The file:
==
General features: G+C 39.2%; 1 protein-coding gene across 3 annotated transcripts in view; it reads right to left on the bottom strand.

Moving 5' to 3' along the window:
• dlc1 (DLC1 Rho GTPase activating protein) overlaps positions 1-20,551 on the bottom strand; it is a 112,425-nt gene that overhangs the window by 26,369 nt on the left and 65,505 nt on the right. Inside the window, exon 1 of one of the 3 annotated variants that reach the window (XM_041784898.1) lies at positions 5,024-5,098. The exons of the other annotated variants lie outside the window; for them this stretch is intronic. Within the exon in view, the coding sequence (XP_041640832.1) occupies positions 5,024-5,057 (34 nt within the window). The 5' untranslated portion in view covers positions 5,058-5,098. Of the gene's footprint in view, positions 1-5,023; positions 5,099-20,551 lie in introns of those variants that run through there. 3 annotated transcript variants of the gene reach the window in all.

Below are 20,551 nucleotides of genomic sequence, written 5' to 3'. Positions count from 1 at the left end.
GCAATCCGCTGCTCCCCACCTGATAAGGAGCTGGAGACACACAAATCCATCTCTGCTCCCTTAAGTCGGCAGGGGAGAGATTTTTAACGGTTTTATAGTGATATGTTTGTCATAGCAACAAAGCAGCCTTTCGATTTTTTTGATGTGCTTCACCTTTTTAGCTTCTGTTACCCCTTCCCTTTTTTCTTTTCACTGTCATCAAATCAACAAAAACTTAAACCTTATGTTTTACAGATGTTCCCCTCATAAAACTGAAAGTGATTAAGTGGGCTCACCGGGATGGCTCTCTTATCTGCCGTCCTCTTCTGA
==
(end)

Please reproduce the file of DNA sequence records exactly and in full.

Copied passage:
General features: G+C 39.2%; 1 protein-coding gene across 3 annotated transcripts in view; it reads right to left on the bottom strand.

Moving 5' to 3' along the window:
• dlc1 (DLC1 Rho GTPase activating protein) overlaps positions 1-20,551 on the bottom strand; it is a 112,425-nt gene that overhangs the window by 26,369 nt on the left and 65,505 nt on the right. Inside the window, exon 1 of one of the 3 annotated variants that reach the window (XM_041784898.1) lies at positions 5,024-5,098. The exons of the other annotated variants lie outside the window; for them this stretch is intronic. Within the exon in view, the coding sequence (XP_041640832.1) occupies positions 5,024-5,057 (34 nt within the window). The 5' untranslated portion in view covers positions 5,058-5,098. Of the gene's footprint in view, positions 1-5,023; positions 5,099-20,551 lie in introns of those variants that run through there. 3 annotated transcript variants of the gene reach the window in all.

Below are 20,551 nucleotides of genomic sequence, written 5' to 3'. Positions count from 1 at the left end.
GCAATCCGCTGCTCCCCACCTGATAAGGAGCTGGAGACACACAAATCCATCTCTGCTCCCTTAAGTCGGCAGGGGAGAGATTTTTAACGGTTTTATAGTGATATGTTTGTCATAGCAACAAAGCAGCCTTTCGATTTTTTTGATGTGCTTCACCTTTTTAGCTTCTGTTACCCCTTCCCTTTTTTCTTTTCACTGTCATCAAATCAACAAAAACTTAAACCTTATGTTTTACAGATGTTCCCCTCATAAAACTGAAAGTGATTAAGTGGGCTCACCGGGATGGCTCTCTTATCTGCCGTCCTCTTCTGA